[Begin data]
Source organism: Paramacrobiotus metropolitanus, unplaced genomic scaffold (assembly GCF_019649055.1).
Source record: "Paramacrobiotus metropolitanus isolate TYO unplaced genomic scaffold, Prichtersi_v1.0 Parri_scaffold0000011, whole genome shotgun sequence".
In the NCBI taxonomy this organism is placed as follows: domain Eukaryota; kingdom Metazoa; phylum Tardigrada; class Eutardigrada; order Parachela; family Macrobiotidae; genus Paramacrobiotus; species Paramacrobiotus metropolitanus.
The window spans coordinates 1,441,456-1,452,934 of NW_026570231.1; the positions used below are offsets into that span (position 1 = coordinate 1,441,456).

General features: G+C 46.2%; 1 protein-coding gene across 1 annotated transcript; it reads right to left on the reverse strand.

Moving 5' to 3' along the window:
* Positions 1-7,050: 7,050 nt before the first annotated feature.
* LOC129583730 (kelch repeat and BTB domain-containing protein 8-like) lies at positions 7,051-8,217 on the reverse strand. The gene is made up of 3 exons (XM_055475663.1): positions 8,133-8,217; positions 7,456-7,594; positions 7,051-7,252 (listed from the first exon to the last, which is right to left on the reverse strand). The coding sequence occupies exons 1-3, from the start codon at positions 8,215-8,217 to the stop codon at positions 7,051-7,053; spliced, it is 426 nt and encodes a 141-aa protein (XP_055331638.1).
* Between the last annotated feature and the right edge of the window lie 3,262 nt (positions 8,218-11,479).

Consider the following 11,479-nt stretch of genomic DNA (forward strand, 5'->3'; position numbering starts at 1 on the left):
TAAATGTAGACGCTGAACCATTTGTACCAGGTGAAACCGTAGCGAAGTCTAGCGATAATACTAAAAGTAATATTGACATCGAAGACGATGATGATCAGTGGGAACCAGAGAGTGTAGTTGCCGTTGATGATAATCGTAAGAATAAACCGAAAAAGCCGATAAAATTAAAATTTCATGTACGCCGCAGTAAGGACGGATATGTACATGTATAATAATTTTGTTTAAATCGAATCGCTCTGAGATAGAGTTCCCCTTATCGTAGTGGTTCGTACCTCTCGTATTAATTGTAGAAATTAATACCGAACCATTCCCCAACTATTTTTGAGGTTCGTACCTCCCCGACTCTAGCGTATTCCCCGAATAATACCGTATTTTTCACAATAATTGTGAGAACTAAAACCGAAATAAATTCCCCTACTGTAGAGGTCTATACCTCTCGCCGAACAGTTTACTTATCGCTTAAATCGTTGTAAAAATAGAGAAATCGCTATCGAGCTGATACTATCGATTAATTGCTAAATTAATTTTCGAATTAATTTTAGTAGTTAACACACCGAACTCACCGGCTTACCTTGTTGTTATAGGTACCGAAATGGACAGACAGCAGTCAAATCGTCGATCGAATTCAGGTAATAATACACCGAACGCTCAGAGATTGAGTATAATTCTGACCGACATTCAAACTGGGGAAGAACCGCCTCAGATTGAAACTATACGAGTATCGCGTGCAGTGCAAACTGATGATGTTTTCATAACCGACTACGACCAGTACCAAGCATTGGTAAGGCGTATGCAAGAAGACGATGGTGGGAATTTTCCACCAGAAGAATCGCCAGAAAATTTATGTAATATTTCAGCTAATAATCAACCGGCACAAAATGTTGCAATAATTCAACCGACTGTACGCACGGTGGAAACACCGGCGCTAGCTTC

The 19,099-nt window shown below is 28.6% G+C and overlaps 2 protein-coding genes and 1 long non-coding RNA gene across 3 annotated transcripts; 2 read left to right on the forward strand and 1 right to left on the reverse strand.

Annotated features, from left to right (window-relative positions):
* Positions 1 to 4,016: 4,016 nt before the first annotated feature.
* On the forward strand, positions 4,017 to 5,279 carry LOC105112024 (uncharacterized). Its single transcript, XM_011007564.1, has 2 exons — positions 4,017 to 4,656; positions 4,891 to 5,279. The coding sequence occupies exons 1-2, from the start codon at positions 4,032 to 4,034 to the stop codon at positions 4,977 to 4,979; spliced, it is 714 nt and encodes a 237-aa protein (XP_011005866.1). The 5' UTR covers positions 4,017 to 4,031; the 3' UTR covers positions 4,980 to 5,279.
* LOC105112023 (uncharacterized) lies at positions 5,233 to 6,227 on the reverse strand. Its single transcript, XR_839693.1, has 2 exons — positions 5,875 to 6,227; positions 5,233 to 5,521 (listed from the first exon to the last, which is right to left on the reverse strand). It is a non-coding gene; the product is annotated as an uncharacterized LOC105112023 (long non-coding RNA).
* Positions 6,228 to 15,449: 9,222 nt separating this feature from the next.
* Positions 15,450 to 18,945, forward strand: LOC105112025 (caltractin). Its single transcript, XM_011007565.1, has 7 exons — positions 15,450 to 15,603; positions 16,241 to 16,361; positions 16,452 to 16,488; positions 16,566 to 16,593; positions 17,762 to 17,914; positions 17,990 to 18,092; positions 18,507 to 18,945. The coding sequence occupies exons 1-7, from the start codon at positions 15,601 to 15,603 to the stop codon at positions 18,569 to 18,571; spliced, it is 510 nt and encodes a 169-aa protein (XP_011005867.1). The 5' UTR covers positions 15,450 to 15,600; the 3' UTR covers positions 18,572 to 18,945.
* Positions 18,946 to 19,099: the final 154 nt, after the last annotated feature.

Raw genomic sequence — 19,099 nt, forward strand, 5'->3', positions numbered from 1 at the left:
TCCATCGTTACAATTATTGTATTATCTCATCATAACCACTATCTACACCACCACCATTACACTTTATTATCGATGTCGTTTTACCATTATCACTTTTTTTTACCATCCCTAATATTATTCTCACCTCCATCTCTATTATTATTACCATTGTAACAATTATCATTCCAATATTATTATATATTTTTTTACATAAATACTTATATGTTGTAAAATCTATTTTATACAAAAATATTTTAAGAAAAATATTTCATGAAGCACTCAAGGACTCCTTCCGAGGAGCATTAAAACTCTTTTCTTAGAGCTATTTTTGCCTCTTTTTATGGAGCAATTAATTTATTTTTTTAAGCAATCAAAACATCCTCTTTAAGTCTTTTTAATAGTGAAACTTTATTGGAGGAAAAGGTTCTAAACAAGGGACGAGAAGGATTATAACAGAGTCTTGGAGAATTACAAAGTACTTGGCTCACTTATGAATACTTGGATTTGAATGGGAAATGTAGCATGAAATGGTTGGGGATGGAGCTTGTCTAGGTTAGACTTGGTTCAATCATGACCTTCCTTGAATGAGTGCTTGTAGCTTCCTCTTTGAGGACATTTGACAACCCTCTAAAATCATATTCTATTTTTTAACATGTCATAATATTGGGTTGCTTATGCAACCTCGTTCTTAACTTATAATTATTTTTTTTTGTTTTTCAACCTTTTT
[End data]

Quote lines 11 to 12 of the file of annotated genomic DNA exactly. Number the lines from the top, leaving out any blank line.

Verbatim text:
TAAATGTAGACGCTGAACCATTTGTACCAGGTGAAACCGTAGCGAAGTCTAGCGATAATACTAAAAGTAATATTGACATCGAAGACGATGATGATCAGTGGGAACCAGAGAGTGTAGTTGCCGTTGATGATAATCGTAAGAATAAACCGAAAAAGCCGATAAAATTAAAATTTCATGTACGCCGCAGTAAGGACGGATATGTACATGTATAATAATTTTGTTTAAATCGAATCGCTCTGAGATAGAGTTCCCCTTATCGTAGTGGTTCGTACCTCTCGTATTAATTGTAGAAATTAATACCGAACCATTCCCCAACTATTTTTGAGGTTCGTACCTCCCCGACTCTAGCGTATTCCCCGAATAATACCGTATTTTTCACAATAATTGTGAGAACTAAAACCGAAATAAATTCCCCTACTGTAGAGGTCTATACCTCTCGCCGAACAGTTTACTTATCGCTTAAATCGTTGTAAAAATAGAGAAATCGCTATCGAGCTGATACTATCGATTAATTGCTAAATTAATTTTCGAATTAATTTTAGTAGTTAACACACCGAACTCACCGGCTTACCTTGTTGTTATAGGTACCGAAATGGACAGACAGCAGTCAAATCGTCGATCGAATTCAGGTAATAATACACCGAACGCTCAGAGATTGAGTATAATTCTGACCGACATTCAAACTGGGGAAGAACCGCCTCAGATTGAAACTATACGAGTATCGCGTGCAGTGCAAACTGATGATGTTTTCATAACCGACTACGACCAGTACCAAGCATTGGTAAGGCGTATGCAAGAAGACGATGGTGGGAATTTTCCACCAGAAGAATCGCCAGAAAATTTATGTAATATTTCAGCTAATAATCAACCGGCACAAAATGTTGCAATAATTCAACCGACTGTACGCACGGTGGAAACACCGGCGCTAGCTTC

The 19,099-nt window shown below is 28.6% G+C and overlaps 2 protein-coding genes and 1 long non-coding RNA gene across 3 annotated transcripts; 2 read left to right on the forward strand and 1 right to left on the reverse strand.